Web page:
William James Stillman

By the 1840’s – especially with the publication of John Ruskin’s seminal work Modern Painters in 1843 – many painters were drawn to representing the natural landscape. Ruskin (b: 1819, d: 1900) was the most influential art critic of his day and exhorted his readers to “…rejecting nothing, and scorning nothing, believing all things to be right and good, and rejoicing in the truth.” Ruskin, also an artist, made detailed sketches and paintings nature and man-made objects and argued that “truth to nature” was the principle role of the artists. He championed the Pre-Raphaelites who in turn were influenced by his writing.

One of the painters that was influenced by Ruskin’s writings was William James Stillman. Born in 1828, Stillman was given an artistic education graduating from Union College in his home town of Schenectady, New York.  He studied art under the Fredrick Edwin Church an American landscape painter who put emphasis on light and held a Romantic respect for natural detail and was a leading figure in the Hudson River School of painting and had apprenticed under Thomas Cole the founder of the School.

The Oxbow, View From Mount Holyoke, North Hampton, Massachusetts, After a Thunderstorm (1836), Thomas Cole.
Niagara Falls, Fredrick Edwin Church 1857.
Heart of the Andes, Fredrick Edwin Church 1858.
Tamaca Palms, Fredrick Edwin Church, 1854.

To be continued…

Wednesday, 13 June 2018

I went to my favorite spot along the San Francisco Bay shoreline in the mid-afternoon to read, listen to good jazz, and “practice” using the 120 soft focus lens on the Pentax 645NII. Last week I used the Pentax 67II but after thinking about it afterwards came to the conclusion that the 645 would be a better fit. The working hypothesis is that sailing on the open water would make for a fine color print in the impressionists style. The 645NII is smaller and more compact than the 67NII and will work off the smaller and lighter series 0 tripod while the 67 requires the series 3. This makes the 645 faster to remove from the backseat and set-up and the 120mm lens has a further reach on the 645 than on the 67 and fills more of the viewfinder with the sailboat. Additionally, the damper on the 645’s mirror is far softer than on the 67 but with a shutter speed around the 750 mark mirror lock-up is unnecessary. The weather was perfect and the fog was absent from the moderate onshore flow and lowering the windows allowed for a refreshing breeze to flow through.  It was also perfect for sitting on one of the benches lining the shoreline without having to wear a parka but I also wanted to read while listening to good jazz and have the camera ready to go and the car fit that bill nicely.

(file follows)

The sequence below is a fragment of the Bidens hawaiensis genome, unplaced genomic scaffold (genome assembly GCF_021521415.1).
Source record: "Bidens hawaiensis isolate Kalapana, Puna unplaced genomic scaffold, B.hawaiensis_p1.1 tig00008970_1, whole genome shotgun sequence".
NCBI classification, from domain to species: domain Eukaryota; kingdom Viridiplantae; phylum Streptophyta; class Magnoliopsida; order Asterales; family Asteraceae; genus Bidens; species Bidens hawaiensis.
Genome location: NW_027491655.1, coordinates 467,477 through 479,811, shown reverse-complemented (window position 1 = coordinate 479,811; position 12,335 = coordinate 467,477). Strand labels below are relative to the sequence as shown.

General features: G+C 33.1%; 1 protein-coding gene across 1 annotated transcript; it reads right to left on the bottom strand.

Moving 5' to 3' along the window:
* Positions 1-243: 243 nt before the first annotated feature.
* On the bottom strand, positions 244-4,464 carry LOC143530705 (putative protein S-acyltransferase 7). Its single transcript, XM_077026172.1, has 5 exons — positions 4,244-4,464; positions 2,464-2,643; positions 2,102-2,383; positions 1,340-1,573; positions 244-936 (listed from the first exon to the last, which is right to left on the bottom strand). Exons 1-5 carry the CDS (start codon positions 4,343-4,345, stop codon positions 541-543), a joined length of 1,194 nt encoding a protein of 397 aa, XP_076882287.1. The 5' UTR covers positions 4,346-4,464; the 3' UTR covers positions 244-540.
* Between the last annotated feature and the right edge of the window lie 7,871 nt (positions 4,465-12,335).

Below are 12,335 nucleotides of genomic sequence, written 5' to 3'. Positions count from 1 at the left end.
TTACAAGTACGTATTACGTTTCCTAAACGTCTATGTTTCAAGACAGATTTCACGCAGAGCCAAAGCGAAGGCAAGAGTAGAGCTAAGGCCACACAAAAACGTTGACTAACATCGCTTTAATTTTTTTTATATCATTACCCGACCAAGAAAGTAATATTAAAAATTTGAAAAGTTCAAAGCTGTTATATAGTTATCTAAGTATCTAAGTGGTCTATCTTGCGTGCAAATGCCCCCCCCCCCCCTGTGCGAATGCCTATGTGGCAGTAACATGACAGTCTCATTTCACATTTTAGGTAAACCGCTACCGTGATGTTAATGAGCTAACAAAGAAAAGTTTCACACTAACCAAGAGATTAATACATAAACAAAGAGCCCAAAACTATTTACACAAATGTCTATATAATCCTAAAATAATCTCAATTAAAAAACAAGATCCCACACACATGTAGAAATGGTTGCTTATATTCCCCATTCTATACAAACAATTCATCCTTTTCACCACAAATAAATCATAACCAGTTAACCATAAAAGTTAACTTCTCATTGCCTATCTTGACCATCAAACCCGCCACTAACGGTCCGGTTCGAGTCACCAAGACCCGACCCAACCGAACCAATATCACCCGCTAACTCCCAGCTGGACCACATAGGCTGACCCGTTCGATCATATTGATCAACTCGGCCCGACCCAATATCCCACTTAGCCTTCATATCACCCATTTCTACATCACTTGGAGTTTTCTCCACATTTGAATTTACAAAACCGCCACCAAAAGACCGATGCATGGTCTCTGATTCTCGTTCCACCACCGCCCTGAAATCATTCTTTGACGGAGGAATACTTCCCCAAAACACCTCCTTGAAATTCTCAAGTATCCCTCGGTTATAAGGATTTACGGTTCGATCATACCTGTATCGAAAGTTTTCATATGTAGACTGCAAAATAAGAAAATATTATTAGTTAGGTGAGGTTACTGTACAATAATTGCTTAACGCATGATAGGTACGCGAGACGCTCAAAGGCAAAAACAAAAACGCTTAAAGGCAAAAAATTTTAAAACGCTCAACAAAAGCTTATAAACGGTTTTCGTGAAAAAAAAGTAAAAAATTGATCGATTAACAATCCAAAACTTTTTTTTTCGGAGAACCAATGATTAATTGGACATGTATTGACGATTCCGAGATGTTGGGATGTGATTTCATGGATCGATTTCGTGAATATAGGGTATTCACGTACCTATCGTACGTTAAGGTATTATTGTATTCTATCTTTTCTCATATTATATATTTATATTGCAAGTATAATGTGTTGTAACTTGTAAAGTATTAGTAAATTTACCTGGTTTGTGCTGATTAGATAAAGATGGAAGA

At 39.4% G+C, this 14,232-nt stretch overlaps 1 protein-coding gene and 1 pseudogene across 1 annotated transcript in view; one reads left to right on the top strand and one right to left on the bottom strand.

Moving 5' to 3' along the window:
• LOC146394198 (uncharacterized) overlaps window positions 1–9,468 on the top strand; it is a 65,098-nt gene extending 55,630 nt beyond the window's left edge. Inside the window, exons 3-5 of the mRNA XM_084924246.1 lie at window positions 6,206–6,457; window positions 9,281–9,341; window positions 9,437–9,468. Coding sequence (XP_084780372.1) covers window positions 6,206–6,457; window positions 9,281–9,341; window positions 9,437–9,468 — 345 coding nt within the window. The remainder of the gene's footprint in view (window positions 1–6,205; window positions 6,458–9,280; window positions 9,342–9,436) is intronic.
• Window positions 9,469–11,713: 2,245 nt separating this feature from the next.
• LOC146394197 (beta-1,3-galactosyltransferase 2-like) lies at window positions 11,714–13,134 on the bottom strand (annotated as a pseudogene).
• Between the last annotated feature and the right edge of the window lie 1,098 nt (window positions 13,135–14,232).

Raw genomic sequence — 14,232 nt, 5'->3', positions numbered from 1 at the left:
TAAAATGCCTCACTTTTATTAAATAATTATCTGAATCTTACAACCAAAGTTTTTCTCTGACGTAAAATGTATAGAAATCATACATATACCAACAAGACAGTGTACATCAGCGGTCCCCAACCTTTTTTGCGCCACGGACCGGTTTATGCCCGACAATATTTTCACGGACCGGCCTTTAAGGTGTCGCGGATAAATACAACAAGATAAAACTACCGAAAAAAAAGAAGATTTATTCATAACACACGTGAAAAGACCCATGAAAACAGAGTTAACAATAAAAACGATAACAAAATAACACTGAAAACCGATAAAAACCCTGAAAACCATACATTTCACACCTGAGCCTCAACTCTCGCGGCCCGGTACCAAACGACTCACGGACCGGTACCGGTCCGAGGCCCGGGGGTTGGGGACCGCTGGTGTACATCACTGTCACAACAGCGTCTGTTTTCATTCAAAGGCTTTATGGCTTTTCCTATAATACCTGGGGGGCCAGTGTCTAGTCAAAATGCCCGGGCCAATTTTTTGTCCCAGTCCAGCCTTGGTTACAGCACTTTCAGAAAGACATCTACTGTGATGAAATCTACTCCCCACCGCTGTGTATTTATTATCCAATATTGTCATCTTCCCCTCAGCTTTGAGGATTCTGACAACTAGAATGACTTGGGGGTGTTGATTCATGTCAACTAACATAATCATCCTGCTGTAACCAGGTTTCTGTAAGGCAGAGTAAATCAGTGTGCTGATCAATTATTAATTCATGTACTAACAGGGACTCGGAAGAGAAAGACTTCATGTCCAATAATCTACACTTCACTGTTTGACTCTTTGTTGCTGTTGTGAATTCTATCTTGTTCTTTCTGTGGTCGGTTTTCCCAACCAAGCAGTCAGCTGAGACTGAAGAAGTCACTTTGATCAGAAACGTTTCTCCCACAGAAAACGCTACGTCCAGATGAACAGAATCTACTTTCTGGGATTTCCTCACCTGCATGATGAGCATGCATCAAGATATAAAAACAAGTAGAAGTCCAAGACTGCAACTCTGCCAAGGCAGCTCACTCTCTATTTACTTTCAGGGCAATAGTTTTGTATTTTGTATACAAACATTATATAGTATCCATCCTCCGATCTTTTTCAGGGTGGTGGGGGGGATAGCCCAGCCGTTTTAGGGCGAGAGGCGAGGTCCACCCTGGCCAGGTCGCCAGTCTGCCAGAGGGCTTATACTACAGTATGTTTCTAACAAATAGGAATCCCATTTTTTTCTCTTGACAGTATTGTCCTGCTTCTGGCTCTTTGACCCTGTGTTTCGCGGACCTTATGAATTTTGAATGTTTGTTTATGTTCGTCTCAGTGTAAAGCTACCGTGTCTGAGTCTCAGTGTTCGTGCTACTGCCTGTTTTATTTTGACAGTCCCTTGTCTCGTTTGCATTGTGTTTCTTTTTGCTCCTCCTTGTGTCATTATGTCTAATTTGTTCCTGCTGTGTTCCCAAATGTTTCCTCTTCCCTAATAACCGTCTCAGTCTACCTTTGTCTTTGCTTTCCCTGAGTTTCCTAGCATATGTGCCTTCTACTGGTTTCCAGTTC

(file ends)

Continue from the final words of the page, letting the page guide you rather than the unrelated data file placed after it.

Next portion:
To be continued…